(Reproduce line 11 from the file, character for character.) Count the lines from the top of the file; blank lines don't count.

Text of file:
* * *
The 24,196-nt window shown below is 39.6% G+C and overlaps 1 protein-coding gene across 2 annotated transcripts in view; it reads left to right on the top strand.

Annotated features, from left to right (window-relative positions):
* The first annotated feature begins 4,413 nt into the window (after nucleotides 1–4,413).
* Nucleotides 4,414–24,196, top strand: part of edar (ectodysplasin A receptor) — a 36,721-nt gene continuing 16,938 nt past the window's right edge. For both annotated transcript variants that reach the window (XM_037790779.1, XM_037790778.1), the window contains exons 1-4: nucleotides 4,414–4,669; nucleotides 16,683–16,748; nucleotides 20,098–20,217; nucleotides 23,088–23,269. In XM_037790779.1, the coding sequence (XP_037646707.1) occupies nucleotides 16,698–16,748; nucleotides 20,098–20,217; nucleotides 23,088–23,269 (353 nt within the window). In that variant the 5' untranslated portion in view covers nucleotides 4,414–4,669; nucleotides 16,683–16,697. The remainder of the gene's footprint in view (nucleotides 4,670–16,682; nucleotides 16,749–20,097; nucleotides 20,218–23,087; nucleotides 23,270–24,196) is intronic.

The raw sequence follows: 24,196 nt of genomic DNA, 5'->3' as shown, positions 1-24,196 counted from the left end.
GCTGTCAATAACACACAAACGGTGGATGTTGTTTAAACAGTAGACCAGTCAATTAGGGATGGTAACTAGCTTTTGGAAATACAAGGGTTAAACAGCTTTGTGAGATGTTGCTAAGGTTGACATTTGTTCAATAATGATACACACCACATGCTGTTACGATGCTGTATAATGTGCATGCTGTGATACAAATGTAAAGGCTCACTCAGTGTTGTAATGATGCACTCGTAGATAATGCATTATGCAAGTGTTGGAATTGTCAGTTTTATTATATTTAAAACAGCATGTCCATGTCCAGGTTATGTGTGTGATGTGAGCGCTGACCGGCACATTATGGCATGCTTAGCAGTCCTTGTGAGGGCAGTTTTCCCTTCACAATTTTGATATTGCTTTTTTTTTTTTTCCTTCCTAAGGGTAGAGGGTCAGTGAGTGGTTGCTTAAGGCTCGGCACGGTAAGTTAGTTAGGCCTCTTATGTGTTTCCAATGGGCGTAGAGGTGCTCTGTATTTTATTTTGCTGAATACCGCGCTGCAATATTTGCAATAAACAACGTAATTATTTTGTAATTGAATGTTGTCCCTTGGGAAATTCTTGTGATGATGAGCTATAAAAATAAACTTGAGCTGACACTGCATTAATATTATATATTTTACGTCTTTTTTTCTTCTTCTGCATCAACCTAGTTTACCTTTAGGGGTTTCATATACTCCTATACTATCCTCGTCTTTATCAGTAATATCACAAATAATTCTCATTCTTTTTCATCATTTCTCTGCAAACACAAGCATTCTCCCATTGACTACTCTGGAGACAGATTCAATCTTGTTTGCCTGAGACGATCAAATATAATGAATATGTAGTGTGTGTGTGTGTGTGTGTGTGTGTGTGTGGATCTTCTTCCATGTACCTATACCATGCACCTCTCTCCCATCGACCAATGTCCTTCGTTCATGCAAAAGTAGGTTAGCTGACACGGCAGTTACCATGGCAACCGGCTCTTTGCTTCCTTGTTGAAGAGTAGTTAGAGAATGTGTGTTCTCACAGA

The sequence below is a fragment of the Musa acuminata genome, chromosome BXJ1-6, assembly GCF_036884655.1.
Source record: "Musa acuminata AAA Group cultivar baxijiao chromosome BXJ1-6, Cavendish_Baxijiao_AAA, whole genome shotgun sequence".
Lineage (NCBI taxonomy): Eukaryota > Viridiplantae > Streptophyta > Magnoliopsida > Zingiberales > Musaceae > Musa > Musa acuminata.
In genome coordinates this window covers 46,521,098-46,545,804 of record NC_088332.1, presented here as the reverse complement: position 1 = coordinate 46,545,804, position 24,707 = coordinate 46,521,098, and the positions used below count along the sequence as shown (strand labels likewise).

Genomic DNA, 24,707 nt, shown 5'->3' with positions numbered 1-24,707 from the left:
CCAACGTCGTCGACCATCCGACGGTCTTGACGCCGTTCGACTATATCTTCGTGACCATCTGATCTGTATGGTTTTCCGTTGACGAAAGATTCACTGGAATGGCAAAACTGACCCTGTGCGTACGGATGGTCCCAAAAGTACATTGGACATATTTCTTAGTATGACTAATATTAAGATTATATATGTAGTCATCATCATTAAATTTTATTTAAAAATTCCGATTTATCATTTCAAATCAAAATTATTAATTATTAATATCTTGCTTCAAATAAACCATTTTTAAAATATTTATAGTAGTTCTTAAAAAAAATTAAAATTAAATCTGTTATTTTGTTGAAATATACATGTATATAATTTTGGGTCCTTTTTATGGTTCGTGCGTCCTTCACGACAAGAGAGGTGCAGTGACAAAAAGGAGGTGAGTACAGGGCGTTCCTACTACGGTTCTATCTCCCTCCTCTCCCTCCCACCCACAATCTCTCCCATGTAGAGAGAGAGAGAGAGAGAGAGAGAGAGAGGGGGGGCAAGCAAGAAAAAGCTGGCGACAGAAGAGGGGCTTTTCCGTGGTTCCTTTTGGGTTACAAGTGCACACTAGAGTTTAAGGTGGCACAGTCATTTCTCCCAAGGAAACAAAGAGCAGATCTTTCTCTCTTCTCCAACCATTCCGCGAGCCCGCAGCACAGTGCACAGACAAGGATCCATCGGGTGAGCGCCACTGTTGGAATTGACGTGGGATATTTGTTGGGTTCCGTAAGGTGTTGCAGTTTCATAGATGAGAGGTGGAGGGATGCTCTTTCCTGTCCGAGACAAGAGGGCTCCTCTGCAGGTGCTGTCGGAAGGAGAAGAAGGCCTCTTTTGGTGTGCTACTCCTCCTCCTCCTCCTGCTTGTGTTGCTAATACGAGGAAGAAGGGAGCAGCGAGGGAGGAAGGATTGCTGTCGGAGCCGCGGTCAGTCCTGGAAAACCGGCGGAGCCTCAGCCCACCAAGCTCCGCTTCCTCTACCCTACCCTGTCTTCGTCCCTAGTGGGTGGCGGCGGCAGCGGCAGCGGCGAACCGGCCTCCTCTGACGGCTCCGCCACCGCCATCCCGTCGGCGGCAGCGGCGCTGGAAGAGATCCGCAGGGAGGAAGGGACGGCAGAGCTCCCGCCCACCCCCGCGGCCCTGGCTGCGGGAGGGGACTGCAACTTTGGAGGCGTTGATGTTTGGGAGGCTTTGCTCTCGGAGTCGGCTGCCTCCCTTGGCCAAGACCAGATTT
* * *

Genomic DNA, 24,707 nt, shown 5'->3' with positions numbered 1-24,707 from the left: